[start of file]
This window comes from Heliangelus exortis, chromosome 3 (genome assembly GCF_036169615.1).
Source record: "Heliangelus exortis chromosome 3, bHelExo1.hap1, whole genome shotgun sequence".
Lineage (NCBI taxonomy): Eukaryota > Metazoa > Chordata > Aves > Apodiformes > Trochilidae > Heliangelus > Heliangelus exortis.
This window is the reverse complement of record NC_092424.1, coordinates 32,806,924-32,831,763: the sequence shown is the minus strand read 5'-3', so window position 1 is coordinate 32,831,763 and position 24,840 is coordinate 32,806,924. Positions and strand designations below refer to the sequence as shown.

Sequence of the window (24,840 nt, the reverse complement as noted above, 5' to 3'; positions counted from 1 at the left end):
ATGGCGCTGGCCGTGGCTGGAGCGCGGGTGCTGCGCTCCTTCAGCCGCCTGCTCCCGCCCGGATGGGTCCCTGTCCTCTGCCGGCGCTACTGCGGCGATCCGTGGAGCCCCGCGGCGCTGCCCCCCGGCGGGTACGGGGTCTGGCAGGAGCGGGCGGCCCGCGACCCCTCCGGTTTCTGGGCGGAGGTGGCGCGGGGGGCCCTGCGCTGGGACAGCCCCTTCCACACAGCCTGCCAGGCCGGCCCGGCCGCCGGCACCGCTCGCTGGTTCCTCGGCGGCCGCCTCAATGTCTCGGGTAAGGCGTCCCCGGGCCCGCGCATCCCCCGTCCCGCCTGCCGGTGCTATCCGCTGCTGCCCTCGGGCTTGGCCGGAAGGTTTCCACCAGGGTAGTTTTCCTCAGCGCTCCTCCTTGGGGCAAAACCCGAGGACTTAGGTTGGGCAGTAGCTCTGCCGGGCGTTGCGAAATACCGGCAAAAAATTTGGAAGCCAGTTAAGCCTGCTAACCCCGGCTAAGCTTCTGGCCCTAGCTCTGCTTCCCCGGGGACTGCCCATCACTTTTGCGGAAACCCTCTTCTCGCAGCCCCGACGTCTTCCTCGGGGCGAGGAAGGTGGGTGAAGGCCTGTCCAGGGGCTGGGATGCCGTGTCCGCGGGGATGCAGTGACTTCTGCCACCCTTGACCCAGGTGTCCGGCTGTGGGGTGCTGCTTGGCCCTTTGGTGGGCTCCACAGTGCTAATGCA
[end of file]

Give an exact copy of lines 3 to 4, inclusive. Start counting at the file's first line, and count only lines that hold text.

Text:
Lineage (NCBI taxonomy): Eukaryota > Metazoa > Chordata > Aves > Apodiformes > Trochilidae > Heliangelus > Heliangelus exortis.
This window is the reverse complement of record NC_092424.1, coordinates 32,806,924-32,831,763: the sequence shown is the minus strand read 5'-3', so window position 1 is coordinate 32,831,763 and position 24,840 is coordinate 32,806,924. Positions and strand designations below refer to the sequence as shown.